This post is one that I hope will facilitate a bit of understanding among those who consider themselves single issue voters and those who question the wisdom of single issue voting. Politics is always a divisive issue, and certainly the current political climate is more divisive than I can ever remember. I’m not naive to think a blog post will help significantly, but over the past months I’ve hear a lot of “I just can’t understand people who _______.” Maybe this will help facilitate a tiny bit of understanding, at least among us brothers and sisters in Christ.

In this post, I want to defend those who vote based on one key issue that is important to them AND I want to challenge those who’d say “I’d never vote for a candidate who supported ‘_____’!”

I was going to write this in the abstract, but it got too tedious, so let’s just get this out of the way – a lot of evangelicals vote on the issue of abortion. They will always chose the pro-life candidate over the pro-choice candidate. No. Matter. What. They are often accused of being reductionistic, treating all the candidates’ positions as non-consequential save one, abortion. They are often chastised for being easily manipulated, not caring about other important issues, etc.

However, I believe we would all be single issue voters if the issue hit close enough to home. Consider there is a candidate who aligns with your views perfectly. It’s as if this imaginary candidate asked you to write their foreign policy, economic policy, and domestic policy for them. In addition, they have a winsome personality and you genuinely like them. But, they have one position you take exception with – they hate New York and think all New Yorkers are sub-human. The state, they suggest, is a drain on our nation economically and morally. They believe it should be nuked into oblivion and erased from the map.

Would this issue be big enough to turn you into a one-issue voter? It would me…most of my family lives in NY! I could not vote for this candidate because of this single issue.

I understand this is a ridiculous scenario, but it demonstrates that being a one issue voter is, giving certain parameters, perfectly logical and, I’d suggest, morally required.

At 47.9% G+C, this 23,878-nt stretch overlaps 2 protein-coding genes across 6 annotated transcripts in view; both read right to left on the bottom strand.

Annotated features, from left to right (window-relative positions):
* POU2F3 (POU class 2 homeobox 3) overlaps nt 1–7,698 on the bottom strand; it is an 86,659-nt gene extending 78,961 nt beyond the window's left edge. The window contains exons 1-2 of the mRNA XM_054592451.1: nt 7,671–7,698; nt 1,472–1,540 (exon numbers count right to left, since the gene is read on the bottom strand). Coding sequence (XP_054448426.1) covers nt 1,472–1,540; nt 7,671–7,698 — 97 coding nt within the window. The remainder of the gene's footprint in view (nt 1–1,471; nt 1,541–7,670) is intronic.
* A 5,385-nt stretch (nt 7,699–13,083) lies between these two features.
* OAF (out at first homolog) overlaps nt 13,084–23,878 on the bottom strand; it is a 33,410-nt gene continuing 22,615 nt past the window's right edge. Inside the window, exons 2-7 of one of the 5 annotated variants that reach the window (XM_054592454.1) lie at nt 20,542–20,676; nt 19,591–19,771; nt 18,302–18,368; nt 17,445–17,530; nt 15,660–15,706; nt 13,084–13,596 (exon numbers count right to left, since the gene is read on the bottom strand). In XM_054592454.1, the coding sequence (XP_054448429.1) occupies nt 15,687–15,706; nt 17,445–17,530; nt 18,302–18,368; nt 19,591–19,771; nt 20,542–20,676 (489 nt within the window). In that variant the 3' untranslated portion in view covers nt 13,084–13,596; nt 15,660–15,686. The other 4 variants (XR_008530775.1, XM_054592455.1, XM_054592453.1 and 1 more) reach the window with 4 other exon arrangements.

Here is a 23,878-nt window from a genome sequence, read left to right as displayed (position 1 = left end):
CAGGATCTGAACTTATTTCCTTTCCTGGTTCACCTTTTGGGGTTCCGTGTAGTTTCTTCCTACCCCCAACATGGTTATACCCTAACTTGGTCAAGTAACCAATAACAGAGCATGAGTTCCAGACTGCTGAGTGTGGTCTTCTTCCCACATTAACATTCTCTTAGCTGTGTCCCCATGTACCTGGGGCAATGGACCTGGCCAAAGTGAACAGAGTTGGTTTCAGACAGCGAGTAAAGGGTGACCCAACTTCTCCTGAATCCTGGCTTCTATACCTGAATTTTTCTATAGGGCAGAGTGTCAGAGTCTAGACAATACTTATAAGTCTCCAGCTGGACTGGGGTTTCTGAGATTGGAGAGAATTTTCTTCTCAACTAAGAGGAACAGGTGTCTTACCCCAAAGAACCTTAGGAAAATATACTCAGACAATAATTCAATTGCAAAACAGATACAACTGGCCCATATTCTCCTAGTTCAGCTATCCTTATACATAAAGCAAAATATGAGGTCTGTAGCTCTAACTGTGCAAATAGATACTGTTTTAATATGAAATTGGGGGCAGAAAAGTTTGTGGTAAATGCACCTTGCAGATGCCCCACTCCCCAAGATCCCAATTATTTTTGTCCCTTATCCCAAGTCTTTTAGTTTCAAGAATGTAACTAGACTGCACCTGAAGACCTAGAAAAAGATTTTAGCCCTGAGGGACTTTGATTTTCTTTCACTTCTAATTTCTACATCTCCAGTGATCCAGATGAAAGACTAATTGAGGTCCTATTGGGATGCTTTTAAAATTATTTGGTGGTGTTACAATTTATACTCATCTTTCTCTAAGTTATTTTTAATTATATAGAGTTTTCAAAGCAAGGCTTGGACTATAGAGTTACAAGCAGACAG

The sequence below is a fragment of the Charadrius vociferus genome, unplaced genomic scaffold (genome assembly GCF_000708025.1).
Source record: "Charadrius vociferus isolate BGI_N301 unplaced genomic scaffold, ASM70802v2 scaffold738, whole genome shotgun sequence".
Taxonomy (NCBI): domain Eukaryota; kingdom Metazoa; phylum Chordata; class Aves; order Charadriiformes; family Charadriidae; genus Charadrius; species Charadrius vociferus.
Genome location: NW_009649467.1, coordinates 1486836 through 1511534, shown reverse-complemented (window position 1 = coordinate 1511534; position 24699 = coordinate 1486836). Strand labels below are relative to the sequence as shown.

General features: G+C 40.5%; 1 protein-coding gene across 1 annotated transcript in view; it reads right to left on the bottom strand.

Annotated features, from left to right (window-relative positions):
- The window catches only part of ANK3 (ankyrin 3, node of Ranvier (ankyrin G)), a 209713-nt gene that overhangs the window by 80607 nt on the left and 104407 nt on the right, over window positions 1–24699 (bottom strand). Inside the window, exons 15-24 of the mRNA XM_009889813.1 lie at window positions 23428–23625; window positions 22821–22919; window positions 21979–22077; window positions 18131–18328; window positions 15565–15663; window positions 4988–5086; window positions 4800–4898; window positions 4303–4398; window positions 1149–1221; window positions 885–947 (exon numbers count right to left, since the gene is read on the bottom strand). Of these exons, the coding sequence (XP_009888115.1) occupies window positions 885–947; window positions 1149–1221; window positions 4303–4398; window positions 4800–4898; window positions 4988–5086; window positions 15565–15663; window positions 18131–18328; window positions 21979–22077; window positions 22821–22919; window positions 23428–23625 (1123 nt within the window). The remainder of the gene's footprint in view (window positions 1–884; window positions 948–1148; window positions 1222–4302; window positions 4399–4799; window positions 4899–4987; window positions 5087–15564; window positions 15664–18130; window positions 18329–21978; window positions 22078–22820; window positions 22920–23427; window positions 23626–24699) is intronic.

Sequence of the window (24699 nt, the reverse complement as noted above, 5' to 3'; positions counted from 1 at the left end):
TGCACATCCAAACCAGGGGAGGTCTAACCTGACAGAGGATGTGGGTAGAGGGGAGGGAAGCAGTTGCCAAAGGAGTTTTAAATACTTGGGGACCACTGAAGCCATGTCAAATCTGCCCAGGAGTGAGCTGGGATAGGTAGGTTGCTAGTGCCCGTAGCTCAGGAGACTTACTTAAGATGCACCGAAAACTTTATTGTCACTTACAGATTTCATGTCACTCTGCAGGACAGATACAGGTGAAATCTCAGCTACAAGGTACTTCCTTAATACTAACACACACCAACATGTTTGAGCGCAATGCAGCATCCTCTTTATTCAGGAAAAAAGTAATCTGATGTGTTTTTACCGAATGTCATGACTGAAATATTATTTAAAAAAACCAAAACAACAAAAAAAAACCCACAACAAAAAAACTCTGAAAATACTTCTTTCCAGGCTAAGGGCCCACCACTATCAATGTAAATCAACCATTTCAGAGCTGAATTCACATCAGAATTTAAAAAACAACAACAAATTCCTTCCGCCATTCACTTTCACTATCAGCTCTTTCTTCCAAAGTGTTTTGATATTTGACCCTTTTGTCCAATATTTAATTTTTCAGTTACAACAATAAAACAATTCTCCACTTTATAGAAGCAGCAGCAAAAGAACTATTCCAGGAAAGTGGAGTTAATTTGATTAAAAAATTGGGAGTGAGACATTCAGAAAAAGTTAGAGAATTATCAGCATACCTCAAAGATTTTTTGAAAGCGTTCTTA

Now, to those who say “I’d never vote for a pro-choice candidate, no matter what,” can you conceive of a scenario where you might change your mind? Say the pro-choice candidate aligned with you on every other issue and you liked them personally. The pro-life candidate was pro-life, but also, you guessed it, hated NY and wanted to drop FatBoy2 and LittleMan2 on NYC. Would you still vote for pro-life (and pro-nuke NYC) candidate? Would you write in? Or, would you consider the horror of nuking one of our own cities of 8 million people an evil so grand you would need to oppose it as strongly as possible, which means voting for the pro-choice candidate?

Obviously another ridiculous scenario. But, I do hope you’d consider breaking your ‘rule’ of never voting prochoice, or at least of always voting prolife.

The situation in 2020 was not so cut and dry. For many, the moral ugliness of President Trump’s personality, the damage he allegedly did to our democracy were evils, but the evil of abortion still outweighed them (like nuking NYC). (In reality, it wasn’t just the issue of abortion, but also the pro-gay agenda, perceived drift towards socialism among Democrats, etc., that also drove many evangelicals, reluctantly, to Trump’s camp, not just the single issue of abortion).

For many other evangelicals, the immorality, coarseness, and perceived bent towards totalitarianism became, as a package deal, their ‘single issue’ this cycle, outweighing for them the issue of abortion, much like a threat to nuke NYC would. (Again, in reality, it wasn’t just Trump’s personality, it was also his policies on immigration, health care, and perceived racism that drove many typical pro-life evangelicals to the Democratic candidate this cycle).

By way of trying to foster understanding, I simply want to make the case that we all could be, in fact should be, ‘single issue voters’ given the right set of circumstances. And, I think we could all conceive of breaking from the pro-life candidate if other issues presented themselves as more evil. Our calculus for making these decisions is different, even when filtered through a Christian worldview.